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More Next-Generation PlayStation Details Emerge

No surprise here, but Sony's dropping a nice chunk of change to stay ahead.
Author: Sam Bishop
Published: April 23, 2003

In news that parallels 1994[/news]]Monday's story of the Sony/IBM/Toshiba juggernaut's attempt to forge new ground in the semiconductor market, Bloomberg is reporting that Sony will pour over 200 billion yen (or $1.67 million) over the next three years in an attempt to lay the groundwork for not only 1994[/news]]ongoing Cell research and production, but the next version of the PlayStation as well.

The focus of most of the spending is to help establish the plants and base technology that will become the basis for most of the company's future networking and console products. The plants will begin producing semiconductors from 300 millimeter wafers - a groundbreaking step forward in the constant quest to shrink the die size of processors to cram more transistors into a smaller space. The wafers will use an astonishing 65 nanometer process technology to create the smaller size.

"This investment is very significant for Sony's growth prospects," Sony President Kunitake Ando said at a press conference in Japan last Monday. "The investment will be the core for Sony's broadband network strategy."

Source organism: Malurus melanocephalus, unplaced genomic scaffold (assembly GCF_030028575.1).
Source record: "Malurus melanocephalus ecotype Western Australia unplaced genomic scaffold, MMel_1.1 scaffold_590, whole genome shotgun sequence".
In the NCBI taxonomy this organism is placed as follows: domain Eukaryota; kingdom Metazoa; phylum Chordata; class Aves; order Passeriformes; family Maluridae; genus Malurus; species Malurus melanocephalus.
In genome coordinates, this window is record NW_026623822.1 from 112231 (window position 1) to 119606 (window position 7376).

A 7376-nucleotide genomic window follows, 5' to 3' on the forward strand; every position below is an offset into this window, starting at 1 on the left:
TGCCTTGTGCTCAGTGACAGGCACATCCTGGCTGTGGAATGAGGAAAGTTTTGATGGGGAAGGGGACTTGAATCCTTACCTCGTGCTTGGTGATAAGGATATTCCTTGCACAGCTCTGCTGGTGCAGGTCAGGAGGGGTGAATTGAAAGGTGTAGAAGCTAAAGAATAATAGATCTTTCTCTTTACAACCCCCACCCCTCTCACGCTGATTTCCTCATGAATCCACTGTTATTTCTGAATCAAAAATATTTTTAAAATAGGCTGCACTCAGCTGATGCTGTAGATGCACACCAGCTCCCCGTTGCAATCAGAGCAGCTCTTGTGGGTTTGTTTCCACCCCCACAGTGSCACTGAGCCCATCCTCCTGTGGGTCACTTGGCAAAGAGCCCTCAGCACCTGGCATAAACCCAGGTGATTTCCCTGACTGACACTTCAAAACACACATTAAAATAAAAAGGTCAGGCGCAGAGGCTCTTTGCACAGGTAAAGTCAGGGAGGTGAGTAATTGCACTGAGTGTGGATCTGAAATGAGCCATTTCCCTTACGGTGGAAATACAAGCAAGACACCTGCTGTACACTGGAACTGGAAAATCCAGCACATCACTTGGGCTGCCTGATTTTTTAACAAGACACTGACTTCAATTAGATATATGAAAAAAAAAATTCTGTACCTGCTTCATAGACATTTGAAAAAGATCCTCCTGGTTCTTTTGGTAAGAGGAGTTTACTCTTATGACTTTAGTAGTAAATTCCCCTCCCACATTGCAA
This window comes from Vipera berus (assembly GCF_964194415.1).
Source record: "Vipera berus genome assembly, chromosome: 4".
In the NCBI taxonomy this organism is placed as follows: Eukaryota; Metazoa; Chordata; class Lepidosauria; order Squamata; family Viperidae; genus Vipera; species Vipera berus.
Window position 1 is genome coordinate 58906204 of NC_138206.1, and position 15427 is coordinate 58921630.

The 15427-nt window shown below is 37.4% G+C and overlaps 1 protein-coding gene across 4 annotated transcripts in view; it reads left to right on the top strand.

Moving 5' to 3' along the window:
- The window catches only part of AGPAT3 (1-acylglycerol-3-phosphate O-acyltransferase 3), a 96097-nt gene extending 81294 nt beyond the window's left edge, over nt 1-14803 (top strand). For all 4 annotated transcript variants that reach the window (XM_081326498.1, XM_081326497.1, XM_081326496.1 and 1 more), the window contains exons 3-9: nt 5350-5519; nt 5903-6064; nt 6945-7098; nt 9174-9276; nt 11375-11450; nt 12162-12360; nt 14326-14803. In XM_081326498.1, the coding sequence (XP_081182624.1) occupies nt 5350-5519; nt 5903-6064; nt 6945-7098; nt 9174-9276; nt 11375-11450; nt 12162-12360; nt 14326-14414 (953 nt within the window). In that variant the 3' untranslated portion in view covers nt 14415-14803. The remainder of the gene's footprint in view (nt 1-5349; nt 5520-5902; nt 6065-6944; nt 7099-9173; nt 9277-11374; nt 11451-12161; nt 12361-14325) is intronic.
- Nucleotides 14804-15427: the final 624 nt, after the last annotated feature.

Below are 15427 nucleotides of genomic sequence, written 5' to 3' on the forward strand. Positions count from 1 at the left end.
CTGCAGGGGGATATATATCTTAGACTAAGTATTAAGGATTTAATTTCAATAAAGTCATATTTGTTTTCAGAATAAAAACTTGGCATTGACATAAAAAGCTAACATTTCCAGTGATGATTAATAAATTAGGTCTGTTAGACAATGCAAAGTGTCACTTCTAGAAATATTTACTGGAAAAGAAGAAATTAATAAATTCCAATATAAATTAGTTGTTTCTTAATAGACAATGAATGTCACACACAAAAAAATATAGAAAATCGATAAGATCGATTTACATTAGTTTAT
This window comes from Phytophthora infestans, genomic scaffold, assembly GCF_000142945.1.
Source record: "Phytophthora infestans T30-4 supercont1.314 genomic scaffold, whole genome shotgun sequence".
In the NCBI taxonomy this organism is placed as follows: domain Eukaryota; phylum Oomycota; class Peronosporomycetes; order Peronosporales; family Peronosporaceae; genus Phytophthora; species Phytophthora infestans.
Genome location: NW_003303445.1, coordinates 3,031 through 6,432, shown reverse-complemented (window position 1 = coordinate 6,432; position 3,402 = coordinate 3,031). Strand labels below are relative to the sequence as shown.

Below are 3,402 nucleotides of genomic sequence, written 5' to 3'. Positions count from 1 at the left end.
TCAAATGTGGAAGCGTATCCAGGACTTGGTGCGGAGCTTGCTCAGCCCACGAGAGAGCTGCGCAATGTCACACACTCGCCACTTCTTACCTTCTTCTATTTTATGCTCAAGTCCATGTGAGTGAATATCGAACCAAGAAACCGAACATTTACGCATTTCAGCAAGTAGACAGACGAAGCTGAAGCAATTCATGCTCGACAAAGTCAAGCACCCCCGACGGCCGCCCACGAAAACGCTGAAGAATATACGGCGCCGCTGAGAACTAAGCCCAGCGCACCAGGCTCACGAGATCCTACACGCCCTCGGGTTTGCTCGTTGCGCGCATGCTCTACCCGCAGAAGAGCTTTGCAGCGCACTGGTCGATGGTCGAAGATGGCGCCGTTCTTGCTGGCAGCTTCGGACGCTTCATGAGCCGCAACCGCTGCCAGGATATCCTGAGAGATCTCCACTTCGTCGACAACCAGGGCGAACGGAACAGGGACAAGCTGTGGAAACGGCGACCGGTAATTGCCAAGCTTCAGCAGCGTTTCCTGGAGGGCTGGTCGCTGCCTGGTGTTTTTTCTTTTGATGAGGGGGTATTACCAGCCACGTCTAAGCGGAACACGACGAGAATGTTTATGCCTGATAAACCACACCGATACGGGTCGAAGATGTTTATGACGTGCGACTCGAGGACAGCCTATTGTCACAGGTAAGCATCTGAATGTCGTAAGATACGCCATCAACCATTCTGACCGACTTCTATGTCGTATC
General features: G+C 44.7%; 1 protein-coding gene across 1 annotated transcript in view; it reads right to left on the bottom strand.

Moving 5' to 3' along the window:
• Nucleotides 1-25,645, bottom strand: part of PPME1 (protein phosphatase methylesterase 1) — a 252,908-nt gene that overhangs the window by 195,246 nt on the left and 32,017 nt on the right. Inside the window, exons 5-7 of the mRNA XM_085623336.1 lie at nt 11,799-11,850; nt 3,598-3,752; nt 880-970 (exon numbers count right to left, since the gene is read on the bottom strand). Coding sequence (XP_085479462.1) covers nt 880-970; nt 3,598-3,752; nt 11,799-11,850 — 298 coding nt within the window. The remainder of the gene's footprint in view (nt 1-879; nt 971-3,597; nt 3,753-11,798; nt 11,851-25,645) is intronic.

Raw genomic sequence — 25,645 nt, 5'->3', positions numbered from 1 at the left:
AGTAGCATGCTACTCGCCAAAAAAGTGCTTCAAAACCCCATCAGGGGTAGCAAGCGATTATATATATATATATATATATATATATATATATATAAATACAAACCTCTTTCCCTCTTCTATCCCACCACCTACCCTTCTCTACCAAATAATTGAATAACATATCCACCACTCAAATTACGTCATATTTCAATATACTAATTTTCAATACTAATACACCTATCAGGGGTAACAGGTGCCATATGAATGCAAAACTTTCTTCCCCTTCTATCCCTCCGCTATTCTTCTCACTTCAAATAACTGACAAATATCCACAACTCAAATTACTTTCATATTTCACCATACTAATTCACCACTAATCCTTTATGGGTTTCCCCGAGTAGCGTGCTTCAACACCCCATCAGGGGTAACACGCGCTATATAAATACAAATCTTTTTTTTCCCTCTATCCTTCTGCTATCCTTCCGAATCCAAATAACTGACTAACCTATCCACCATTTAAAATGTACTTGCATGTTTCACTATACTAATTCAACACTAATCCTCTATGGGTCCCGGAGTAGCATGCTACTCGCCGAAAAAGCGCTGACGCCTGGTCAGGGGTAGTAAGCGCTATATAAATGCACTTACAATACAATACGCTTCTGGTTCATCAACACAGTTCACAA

Throughout the rest of this fiscal year (which ends in March, not December), Sony will drop 73 billion yen to create the new chips at a plant in Nagasaki. The new chips, dubbed system LSIs, help merge a number of separate chips into one single-serving chip capable of routing the functions of the separate chips through one smaller, more compact chip, thus increasing speed and saving space, and eventually lowering cost.

It looks like these new plants that pop up will be the eventual birthplace of the PlayStation 3 (if that is what Sony will end up calling it - which early "PS9" commercials seem to indicate), or at least its core components.

There will no doubt be plenty of info pouring out of Japan as the plants begin to kick out new chips, and we'll do our best to catch all the info and translate it into normal English (instead of tech speak) as soon as it's made available.